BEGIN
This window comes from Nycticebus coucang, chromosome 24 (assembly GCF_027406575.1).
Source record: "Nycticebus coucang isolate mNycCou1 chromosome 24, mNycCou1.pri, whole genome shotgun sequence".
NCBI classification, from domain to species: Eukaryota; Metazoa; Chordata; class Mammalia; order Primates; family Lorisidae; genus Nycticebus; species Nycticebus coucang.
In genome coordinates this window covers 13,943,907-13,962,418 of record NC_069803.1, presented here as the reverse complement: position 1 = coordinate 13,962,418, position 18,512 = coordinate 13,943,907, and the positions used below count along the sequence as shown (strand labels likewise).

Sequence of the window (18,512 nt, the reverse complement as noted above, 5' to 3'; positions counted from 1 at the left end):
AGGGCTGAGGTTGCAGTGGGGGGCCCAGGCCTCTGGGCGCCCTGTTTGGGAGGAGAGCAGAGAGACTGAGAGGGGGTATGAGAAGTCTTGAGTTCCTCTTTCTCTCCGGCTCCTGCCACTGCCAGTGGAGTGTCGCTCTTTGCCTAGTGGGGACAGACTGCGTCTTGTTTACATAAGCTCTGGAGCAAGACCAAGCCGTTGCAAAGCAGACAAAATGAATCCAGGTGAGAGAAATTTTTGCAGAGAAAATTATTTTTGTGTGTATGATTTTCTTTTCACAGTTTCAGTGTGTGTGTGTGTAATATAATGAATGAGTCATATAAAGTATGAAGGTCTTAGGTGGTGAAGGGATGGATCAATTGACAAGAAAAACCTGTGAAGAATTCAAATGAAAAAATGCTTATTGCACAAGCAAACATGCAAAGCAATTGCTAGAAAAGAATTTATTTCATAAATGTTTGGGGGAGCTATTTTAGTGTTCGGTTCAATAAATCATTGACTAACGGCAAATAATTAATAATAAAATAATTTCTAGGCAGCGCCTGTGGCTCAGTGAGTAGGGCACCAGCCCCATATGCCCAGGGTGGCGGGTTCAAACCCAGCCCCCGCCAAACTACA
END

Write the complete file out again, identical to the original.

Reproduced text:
This window comes from Nycticebus coucang, chromosome 24 (assembly GCF_027406575.1).
Source record: "Nycticebus coucang isolate mNycCou1 chromosome 24, mNycCou1.pri, whole genome shotgun sequence".
NCBI classification, from domain to species: Eukaryota; Metazoa; Chordata; class Mammalia; order Primates; family Lorisidae; genus Nycticebus; species Nycticebus coucang.
In genome coordinates this window covers 13,943,907-13,962,418 of record NC_069803.1, presented here as the reverse complement: position 1 = coordinate 13,962,418, position 18,512 = coordinate 13,943,907, and the positions used below count along the sequence as shown (strand labels likewise).

Sequence of the window (18,512 nt, the reverse complement as noted above, 5' to 3'; positions counted from 1 at the left end):
AGGGCTGAGGTTGCAGTGGGGGGCCCAGGCCTCTGGGCGCCCTGTTTGGGAGGAGAGCAGAGAGACTGAGAGGGGGTATGAGAAGTCTTGAGTTCCTCTTTCTCTCCGGCTCCTGCCACTGCCAGTGGAGTGTCGCTCTTTGCCTAGTGGGGACAGACTGCGTCTTGTTTACATAAGCTCTGGAGCAAGACCAAGCCGTTGCAAAGCAGACAAAATGAATCCAGGTGAGAGAAATTTTTGCAGAGAAAATTATTTTTGTGTGTATGATTTTCTTTTCACAGTTTCAGTGTGTGTGTGTGTAATATAATGAATGAGTCATATAAAGTATGAAGGTCTTAGGTGGTGAAGGGATGGATCAATTGACAAGAAAAACCTGTGAAGAATTCAAATGAAAAAATGCTTATTGCACAAGCAAACATGCAAAGCAATTGCTAGAAAAGAATTTATTTCATAAATGTTTGGGGGAGCTATTTTAGTGTTCGGTTCAATAAATCATTGACTAACGGCAAATAATTAATAATAAAATAATTTCTAGGCAGCGCCTGTGGCTCAGTGAGTAGGGCACCAGCCCCATATGCCCAGGGTGGCGGGTTCAAACCCAGCCCCCGCCAAACTACA